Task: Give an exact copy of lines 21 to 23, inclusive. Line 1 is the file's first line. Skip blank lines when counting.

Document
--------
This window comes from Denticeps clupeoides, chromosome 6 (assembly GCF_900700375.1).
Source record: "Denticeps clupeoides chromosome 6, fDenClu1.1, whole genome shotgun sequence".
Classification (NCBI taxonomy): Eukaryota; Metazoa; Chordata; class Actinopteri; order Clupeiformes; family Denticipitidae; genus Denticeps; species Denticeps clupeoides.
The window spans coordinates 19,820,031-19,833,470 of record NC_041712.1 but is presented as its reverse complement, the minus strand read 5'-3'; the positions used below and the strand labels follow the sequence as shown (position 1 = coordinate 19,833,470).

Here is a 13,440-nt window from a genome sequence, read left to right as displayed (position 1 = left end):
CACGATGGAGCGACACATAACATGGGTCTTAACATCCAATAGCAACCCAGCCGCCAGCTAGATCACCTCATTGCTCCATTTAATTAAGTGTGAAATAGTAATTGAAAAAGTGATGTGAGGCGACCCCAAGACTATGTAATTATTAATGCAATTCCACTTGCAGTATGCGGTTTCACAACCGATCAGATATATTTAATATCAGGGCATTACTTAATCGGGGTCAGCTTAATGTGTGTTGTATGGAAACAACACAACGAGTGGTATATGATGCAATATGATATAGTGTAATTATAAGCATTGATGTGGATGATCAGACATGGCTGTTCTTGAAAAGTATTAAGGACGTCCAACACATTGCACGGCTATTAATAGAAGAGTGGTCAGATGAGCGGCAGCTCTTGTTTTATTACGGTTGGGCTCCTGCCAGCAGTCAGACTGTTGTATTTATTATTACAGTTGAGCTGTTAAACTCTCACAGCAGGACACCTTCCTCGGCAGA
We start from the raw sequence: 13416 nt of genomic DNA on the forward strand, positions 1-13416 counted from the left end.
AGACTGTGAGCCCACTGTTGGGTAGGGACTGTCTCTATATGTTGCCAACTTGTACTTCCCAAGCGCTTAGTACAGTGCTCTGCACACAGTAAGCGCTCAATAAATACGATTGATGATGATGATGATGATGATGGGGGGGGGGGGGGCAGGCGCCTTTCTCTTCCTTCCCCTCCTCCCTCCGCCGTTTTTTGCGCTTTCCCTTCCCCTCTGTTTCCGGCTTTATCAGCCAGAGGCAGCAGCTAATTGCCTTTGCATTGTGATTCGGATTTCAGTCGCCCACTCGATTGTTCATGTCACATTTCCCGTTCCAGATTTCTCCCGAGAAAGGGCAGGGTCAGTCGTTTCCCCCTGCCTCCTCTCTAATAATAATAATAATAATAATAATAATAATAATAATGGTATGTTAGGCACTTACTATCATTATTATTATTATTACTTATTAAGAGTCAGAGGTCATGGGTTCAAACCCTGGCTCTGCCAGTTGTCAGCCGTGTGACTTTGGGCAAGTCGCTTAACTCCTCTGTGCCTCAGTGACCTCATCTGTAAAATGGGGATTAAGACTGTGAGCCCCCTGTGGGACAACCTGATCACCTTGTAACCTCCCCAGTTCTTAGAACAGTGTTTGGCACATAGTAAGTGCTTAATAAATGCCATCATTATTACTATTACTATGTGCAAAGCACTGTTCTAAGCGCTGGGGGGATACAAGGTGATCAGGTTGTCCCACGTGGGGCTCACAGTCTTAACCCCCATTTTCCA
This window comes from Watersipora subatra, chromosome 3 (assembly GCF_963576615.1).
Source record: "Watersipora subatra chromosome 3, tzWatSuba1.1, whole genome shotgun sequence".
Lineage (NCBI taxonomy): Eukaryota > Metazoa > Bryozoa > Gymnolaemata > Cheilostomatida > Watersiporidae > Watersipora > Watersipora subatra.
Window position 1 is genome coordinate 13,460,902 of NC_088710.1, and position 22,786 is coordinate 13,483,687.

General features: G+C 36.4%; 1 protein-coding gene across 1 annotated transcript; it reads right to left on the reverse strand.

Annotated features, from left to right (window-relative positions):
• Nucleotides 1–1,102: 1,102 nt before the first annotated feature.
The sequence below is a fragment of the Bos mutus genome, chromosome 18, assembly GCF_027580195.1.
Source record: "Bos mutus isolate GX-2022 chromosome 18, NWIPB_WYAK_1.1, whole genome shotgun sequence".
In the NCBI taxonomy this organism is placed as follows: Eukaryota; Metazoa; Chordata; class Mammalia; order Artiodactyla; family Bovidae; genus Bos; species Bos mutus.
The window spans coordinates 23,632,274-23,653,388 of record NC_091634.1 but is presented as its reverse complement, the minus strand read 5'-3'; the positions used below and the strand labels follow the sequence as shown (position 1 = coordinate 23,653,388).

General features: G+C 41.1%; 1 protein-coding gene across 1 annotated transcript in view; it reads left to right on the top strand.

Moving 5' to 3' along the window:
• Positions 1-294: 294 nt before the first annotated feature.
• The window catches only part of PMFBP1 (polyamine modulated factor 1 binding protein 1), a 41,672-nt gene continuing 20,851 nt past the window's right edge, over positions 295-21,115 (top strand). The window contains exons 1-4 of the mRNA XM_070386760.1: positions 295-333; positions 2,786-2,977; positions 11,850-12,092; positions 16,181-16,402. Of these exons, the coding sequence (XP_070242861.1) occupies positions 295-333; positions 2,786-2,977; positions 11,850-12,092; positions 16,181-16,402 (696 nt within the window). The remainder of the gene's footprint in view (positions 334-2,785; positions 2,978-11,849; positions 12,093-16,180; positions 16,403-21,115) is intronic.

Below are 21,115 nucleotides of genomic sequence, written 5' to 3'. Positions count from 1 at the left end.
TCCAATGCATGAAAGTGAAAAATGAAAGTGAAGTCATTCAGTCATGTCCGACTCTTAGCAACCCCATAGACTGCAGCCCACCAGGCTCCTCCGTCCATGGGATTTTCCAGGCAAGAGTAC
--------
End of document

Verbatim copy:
Moving 5' to 3' along the window:
• Positions 1-294: 294 nt before the first annotated feature.
• The window catches only part of PMFBP1 (polyamine modulated factor 1 binding protein 1), a 41,672-nt gene continuing 20,851 nt past the window's right edge, over positions 295-21,115 (top strand). The window contains exons 1-4 of the mRNA XM_070386760.1: positions 295-333; positions 2,786-2,977; positions 11,850-12,092; positions 16,181-16,402. Of these exons, the coding sequence (XP_070242861.1) occupies positions 295-333; positions 2,786-2,977; positions 11,850-12,092; positions 16,181-16,402 (696 nt within the window). The remainder of the gene's footprint in view (positions 334-2,785; positions 2,978-11,849; positions 12,093-16,180; positions 16,403-21,115) is intronic.